Changes are in the works at the West Virginia Department of Health and Human Resources in response to an audit that found the sprawling agency is inefficient and is not getting results that it should from the millions of dollars that it spends.
DHHR Secretary Karen Bowling plans to break the agency into three divisions covering human services, health services, and insurance and strategic planning. Each division would oversee several bureaus within the agency. Deputy secretaries would be appointed to lead the divisions, and they would report to Bowling.
Bowling outlined the plan Monday during a legislative interim committee meeting, the Charleston Daily Mail (http://bit.ly/1cmwW94) reported.
Bowling said the plan would give bureau heads more time to deal with their offices’ day-to-day workings.
“There are too many people that need to have an audience with the cabinet secretary,” she said of the agency’s current structure. “The administrative work needs to be done by the deputies and people in the cabinet secretary’s office.”
“We think it doesn’t add bureaucracy, but takes away,” she said.
Under the plan, the deputy of Human Services would oversee the Bureau for Children and Families and the Bureau for Child Support Enforcement. The deputy of Health Services would oversee the Bureau for Public Health and the Bureau for Behavioral Health and Health Facilities.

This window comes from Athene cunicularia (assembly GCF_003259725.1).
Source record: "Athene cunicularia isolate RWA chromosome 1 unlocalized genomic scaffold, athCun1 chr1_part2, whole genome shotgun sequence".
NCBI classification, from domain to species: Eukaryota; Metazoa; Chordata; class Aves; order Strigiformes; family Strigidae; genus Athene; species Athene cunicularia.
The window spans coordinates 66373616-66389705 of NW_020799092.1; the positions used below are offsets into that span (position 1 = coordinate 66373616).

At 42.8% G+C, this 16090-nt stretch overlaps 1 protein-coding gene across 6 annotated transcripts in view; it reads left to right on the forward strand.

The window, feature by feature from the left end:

The deputy of Public Insurance and Strategic Planning would oversee the DHHR’s Bureau for Medical Services, as well as two newly created offices, Health Improvement and Grant Strategy.
“The populations we serve overlap. All of our bureaus and all that we do, there’s an overlapping component to how we serve,” Bowling said.
After the meeting, Bowling told the newspaper that she likely would not need legislative approval to make most of the changes needed. But she wants to work collaboratively with the Legislature and the Governor’s Office moving forward.
The audit by consulting firm Public Works outlined 78 recommendations for revamping the DHHR , including restructuring the agency into two divisions dealing with health care and human services, each led by a deputy secretary, while shutting down or combining several.
Bowling told lawmakers that a three-pronged structure would be more efficient for the agency.
The audit also detailed how high turnover, hundreds of unfilled jobs and rising overtime costs combine to hamper the agency’s efforts.
Bowling said the turnover rate has improved since she arrived at the agency in July and is now at 23 percent. But she said more improvement is needed.
She attributed turnover mainly to employee pay.
Pay raises likely won’t be possible this year but the agency can take steps to improve the work environment and reduce the number of people who quit, she said. These steps include streamlining the hiring process, so the agency fills empty positions faster